PEMA director, Scranton mayor discuss emergency declarations

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SCRANTON, LACKAWANNA COUNTY (WBRE/WYOU-TV) — PEMA Director Randy Padfield was in Scranton Thursday and discussed how flexible disaster emergency declarations allow emergency officials to meet the needs of communities before, during and after an emergency. 

“Many people are looking at this issue through the lens of the COVID-19 response,” PEMA Director Randy Padfield said. “But the COVID-19 pandemic was the first disaster declaration in the state’s history ever issued in response to a pandemic. Drastically changing a process that has worked well for all other disasters that we’ve experienced in the past is extremely short sighted and equates to a knee-jerk reaction that will only serve to adversely impact the state’s ability to respond in a timely and efficient manner to address the needs of those impacted by all future disasters.”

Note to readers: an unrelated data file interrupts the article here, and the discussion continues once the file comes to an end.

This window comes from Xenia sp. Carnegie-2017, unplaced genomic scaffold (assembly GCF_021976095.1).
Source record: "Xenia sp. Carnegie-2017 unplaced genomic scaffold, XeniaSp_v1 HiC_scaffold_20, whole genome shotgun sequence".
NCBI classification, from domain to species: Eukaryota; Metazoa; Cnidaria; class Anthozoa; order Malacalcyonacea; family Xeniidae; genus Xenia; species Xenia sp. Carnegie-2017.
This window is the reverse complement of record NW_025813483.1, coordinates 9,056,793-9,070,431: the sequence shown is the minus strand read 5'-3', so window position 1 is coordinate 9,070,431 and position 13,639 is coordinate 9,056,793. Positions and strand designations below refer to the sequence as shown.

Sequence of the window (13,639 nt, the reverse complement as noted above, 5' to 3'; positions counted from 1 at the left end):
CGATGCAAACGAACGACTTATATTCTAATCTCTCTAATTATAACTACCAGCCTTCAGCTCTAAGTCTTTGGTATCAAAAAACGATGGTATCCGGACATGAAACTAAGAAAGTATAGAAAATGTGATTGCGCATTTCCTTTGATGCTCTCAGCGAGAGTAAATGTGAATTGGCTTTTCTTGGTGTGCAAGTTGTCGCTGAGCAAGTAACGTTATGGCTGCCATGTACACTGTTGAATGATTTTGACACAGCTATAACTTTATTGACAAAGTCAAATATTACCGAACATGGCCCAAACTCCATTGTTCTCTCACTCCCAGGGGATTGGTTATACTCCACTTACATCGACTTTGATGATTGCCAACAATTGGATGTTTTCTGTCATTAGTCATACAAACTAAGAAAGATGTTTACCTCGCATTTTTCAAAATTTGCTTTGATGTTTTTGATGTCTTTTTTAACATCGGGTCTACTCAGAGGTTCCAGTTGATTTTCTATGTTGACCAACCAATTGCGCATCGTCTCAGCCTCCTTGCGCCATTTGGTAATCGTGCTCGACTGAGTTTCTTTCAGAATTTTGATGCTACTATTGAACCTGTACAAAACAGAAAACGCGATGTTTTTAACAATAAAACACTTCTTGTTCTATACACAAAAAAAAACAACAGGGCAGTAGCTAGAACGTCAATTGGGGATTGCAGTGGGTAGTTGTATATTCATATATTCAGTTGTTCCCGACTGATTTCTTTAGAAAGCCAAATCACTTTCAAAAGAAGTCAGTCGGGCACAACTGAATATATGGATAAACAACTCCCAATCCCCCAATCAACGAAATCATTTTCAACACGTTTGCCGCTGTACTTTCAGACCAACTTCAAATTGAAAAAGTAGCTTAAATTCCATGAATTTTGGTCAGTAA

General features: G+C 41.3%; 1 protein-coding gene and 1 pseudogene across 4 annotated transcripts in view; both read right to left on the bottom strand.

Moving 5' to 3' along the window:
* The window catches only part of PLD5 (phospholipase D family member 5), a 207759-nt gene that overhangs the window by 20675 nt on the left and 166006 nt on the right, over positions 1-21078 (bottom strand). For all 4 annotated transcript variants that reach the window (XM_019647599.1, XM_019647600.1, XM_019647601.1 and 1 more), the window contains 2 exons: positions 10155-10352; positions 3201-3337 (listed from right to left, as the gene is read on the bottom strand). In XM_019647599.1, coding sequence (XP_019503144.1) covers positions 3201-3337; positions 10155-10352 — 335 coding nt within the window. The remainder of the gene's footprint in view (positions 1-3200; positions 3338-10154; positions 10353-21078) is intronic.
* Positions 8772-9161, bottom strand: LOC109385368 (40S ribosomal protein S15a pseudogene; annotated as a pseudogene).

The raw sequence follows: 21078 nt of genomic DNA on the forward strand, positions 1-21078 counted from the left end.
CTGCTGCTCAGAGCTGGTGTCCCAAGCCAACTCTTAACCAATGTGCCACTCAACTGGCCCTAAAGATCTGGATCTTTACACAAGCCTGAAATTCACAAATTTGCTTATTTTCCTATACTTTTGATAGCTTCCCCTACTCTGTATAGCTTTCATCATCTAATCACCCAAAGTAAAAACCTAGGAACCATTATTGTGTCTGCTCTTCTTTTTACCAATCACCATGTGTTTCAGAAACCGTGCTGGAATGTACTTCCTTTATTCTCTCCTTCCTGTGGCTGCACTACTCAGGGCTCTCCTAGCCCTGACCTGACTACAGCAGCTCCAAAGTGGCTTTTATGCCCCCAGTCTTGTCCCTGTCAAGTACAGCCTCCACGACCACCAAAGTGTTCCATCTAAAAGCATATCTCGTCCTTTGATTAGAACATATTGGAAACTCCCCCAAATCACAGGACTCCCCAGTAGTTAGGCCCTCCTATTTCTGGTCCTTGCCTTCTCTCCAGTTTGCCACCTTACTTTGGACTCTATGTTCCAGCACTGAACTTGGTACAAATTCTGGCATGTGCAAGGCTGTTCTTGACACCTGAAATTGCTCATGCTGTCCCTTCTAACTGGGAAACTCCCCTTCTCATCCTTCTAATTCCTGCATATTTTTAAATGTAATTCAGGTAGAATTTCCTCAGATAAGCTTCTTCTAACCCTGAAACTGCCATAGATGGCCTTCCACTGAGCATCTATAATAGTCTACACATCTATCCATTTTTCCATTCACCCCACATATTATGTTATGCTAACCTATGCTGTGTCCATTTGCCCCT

He was joined Scranton Mayor Paige Cognetti.

“We have to be agile and quick in disasters, whether pertaining to public health, weather, cybercrime, or any other threat,” Mayor Cognetti said. “To take away the ability for a governor to be an executive and act as such could have real, even tragic, consequences.”

According to a release from the governor’s press office, Pennsylvania governors have issued more than 60 emergency declarations in the commonwealth since 1996. Declarations were declared due to a variety of events including, transportation infrastructure emergencies, catastrophic flooding caused by Hurricane Irene and Tropical Storm Lee, and the terrorist attacks of September 11, 2001.

Padfield warned of prematurely ending the disaster declaration.

“This could impact future federal funding for any ongoing response or recovery operations, which can total in the millions of dollars, and the state would ultimately bear those costs. This also comes at a time when the Federal Emergency Management Agency (FEMA) is urging states to take a more active role in leading disaster response and recovery operations as their ability to continue to provide resources outside of financial support is limited due to the ever increasing scale and magnitude of disasters facing the nation,” the release stated.

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